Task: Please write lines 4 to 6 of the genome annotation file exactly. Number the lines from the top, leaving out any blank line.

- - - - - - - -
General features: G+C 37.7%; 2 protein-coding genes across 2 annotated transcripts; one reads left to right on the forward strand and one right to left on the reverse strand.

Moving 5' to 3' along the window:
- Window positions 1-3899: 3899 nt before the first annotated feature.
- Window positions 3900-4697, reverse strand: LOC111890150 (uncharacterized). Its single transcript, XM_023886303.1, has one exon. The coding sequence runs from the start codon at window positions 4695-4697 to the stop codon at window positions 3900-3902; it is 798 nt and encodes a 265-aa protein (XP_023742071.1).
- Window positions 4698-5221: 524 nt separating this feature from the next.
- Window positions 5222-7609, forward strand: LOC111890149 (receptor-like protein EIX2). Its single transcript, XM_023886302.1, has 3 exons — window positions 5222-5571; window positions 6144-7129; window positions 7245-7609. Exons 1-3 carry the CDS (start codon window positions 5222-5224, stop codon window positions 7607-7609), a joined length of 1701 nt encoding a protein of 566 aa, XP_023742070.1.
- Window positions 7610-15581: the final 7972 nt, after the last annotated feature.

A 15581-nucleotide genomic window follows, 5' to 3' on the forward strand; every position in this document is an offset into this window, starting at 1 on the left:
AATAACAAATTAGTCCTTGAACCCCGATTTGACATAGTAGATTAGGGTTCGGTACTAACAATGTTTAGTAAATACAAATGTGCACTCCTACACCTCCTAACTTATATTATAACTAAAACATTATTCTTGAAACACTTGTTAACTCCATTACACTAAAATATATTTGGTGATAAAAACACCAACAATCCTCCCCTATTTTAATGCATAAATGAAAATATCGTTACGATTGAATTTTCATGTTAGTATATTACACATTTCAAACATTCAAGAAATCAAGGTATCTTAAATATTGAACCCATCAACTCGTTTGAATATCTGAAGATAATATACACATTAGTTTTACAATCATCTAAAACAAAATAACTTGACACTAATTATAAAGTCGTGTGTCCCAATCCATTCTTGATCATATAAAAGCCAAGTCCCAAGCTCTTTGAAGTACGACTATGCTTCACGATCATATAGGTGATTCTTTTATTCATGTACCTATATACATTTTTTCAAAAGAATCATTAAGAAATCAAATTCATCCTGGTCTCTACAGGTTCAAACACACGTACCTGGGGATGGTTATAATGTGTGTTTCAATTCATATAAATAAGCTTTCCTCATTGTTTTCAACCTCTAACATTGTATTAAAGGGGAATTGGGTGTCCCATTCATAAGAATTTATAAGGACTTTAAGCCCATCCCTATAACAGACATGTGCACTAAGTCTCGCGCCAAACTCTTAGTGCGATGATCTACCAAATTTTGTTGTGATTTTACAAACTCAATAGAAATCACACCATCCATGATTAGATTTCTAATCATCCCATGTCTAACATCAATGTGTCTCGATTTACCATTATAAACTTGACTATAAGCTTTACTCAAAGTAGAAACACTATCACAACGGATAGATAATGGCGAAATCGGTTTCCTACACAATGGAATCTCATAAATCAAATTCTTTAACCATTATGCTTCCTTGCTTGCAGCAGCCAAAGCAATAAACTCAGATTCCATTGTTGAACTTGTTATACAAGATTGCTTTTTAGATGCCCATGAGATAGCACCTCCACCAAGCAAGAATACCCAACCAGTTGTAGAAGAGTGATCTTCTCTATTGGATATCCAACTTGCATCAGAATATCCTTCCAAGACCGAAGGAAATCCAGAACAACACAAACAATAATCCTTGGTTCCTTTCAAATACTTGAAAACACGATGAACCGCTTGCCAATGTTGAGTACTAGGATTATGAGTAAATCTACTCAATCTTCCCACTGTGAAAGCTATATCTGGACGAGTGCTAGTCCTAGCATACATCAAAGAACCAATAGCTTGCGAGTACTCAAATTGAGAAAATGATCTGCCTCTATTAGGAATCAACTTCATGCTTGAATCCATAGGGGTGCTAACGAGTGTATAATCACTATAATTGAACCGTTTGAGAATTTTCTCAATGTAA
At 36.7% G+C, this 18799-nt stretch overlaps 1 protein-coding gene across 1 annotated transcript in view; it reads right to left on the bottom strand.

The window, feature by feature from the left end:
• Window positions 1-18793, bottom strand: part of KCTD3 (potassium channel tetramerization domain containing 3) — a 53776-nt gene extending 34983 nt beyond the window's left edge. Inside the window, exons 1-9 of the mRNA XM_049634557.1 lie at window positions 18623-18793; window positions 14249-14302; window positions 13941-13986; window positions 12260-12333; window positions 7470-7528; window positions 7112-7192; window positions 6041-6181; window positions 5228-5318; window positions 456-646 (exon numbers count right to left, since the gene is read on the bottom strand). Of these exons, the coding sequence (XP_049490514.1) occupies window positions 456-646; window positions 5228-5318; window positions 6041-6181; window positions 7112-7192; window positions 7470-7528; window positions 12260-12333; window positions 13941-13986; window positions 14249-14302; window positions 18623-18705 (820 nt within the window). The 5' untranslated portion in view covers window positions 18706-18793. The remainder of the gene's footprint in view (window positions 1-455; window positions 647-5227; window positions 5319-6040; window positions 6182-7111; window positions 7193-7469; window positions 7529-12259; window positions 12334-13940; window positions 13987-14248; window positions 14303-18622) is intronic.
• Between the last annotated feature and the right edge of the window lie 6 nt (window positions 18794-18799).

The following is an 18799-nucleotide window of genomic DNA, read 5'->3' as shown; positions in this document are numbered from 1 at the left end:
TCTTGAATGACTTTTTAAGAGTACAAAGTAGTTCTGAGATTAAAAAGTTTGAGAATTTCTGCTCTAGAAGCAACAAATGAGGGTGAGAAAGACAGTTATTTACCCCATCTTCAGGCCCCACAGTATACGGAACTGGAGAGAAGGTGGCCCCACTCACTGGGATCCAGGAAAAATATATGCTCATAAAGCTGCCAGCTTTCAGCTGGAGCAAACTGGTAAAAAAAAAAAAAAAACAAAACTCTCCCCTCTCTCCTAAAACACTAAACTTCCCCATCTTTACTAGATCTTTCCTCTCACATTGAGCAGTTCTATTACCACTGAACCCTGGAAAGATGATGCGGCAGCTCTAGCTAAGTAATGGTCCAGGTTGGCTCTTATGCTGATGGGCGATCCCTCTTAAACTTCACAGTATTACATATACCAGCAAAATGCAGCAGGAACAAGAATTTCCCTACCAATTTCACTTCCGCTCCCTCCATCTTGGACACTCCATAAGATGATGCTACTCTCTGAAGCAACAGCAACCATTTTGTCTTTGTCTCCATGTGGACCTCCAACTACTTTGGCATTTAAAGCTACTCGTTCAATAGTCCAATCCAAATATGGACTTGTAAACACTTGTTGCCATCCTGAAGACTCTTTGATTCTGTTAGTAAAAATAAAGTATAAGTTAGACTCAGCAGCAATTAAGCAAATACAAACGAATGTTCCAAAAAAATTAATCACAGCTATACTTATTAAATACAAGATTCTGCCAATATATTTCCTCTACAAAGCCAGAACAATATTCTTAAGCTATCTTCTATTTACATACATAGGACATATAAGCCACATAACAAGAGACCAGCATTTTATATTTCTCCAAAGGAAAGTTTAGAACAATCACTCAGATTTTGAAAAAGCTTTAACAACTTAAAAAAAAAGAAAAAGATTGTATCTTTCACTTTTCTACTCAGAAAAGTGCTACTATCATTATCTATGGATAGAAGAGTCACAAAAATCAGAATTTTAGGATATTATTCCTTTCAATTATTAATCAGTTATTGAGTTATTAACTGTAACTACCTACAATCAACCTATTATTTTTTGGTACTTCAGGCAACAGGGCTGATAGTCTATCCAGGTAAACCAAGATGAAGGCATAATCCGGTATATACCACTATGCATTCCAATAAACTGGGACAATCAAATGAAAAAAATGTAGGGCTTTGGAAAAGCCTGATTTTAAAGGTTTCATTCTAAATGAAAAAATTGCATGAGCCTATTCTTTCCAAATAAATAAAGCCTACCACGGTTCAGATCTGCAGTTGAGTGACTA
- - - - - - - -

- Window positions 3900-4697, reverse strand: LOC111890150 (uncharacterized). Its single transcript, XM_023886303.1, has one exon. The coding sequence runs from the start codon at window positions 4695-4697 to the stop codon at window positions 3900-3902; it is 798 nt and encodes a 265-aa protein (XP_023742071.1).
- Window positions 4698-5221: 524 nt separating this feature from the next.
- Window positions 5222-7609, forward strand: LOC111890149 (receptor-like protein EIX2). Its single transcript, XM_023886302.1, has 3 exons — window positions 5222-5571; window positions 6144-7129; window positions 7245-7609. Exons 1-3 carry the CDS (start codon window positions 5222-5224, stop codon window positions 7607-7609), a joined length of 1701 nt encoding a protein of 566 aa, XP_023742070.1.